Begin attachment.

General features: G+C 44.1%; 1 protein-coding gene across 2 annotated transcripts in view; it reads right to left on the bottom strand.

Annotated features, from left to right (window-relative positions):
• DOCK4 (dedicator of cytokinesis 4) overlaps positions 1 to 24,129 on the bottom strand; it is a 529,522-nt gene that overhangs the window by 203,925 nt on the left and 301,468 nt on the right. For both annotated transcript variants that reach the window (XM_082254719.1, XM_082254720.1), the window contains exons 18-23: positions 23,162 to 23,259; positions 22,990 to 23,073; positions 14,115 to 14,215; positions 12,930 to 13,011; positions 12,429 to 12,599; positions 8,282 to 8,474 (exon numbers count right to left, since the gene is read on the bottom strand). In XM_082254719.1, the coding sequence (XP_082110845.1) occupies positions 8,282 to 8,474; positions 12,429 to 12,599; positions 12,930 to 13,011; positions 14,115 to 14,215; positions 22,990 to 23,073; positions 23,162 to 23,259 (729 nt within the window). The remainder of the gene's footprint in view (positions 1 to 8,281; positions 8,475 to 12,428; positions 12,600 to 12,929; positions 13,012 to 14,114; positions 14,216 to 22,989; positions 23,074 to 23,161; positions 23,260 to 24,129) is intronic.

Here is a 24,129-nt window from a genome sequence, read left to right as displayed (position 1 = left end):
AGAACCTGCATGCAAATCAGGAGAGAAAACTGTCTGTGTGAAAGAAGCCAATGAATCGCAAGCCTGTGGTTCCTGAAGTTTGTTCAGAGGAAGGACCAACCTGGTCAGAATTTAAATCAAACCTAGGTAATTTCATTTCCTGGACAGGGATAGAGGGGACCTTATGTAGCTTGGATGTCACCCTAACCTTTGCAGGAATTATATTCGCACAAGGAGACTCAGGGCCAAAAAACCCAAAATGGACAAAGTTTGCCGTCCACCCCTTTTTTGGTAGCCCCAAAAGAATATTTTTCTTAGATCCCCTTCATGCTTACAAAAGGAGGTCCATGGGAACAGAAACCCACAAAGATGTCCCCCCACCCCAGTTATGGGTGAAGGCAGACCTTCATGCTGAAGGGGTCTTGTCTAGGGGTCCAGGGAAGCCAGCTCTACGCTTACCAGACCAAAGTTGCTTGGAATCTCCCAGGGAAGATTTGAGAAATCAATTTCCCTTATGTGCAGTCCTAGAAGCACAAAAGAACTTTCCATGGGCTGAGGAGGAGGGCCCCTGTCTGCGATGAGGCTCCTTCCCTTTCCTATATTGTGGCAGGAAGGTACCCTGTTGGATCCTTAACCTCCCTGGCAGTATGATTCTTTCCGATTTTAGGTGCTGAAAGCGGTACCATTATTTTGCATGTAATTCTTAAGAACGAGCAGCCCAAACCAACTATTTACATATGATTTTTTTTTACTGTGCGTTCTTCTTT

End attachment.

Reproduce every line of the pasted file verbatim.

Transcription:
General features: G+C 44.1%; 1 protein-coding gene across 2 annotated transcripts in view; it reads right to left on the bottom strand.

Annotated features, from left to right (window-relative positions):
• DOCK4 (dedicator of cytokinesis 4) overlaps positions 1 to 24,129 on the bottom strand; it is a 529,522-nt gene that overhangs the window by 203,925 nt on the left and 301,468 nt on the right. For both annotated transcript variants that reach the window (XM_082254719.1, XM_082254720.1), the window contains exons 18-23: positions 23,162 to 23,259; positions 22,990 to 23,073; positions 14,115 to 14,215; positions 12,930 to 13,011; positions 12,429 to 12,599; positions 8,282 to 8,474 (exon numbers count right to left, since the gene is read on the bottom strand). In XM_082254719.1, the coding sequence (XP_082110845.1) occupies positions 8,282 to 8,474; positions 12,429 to 12,599; positions 12,930 to 13,011; positions 14,115 to 14,215; positions 22,990 to 23,073; positions 23,162 to 23,259 (729 nt within the window). The remainder of the gene's footprint in view (positions 1 to 8,281; positions 8,475 to 12,428; positions 12,600 to 12,929; positions 13,012 to 14,114; positions 14,216 to 22,989; positions 23,074 to 23,161; positions 23,260 to 24,129) is intronic.

Here is a 24,129-nt window from a genome sequence, read left to right as displayed (position 1 = left end):
AGAACCTGCATGCAAATCAGGAGAGAAAACTGTCTGTGTGAAAGAAGCCAATGAATCGCAAGCCTGTGGTTCCTGAAGTTTGTTCAGAGGAAGGACCAACCTGGTCAGAATTTAAATCAAACCTAGGTAATTTCATTTCCTGGACAGGGATAGAGGGGACCTTATGTAGCTTGGATGTCACCCTAACCTTTGCAGGAATTATATTCGCACAAGGAGACTCAGGGCCAAAAAACCCAAAATGGACAAAGTTTGCCGTCCACCCCTTTTTTGGTAGCCCCAAAAGAATATTTTTCTTAGATCCCCTTCATGCTTACAAAAGGAGGTCCATGGGAACAGAAACCCACAAAGATGTCCCCCCACCCCAGTTATGGGTGAAGGCAGACCTTCATGCTGAAGGGGTCTTGTCTAGGGGTCCAGGGAAGCCAGCTCTACGCTTACCAGACCAAAGTTGCTTGGAATCTCCCAGGGAAGATTTGAGAAATCAATTTCCCTTATGTGCAGTCCTAGAAGCACAAAAGAACTTTCCATGGGCTGAGGAGGAGGGCCCCTGTCTGCGATGAGGCTCCTTCCCTTTCCTATATTGTGGCAGGAAGGTACCCTGTTGGATCCTTAACCTCCCTGGCAGTATGATTCTTTCCGATTTTAGGTGCTGAAAGCGGTACCATTATTTTGCATGTAATTCTTAAGAACGAGCAGCCCAAACCAACTATTTACATATGATTTTTTTTTACTGTGCGTTCTTCTTT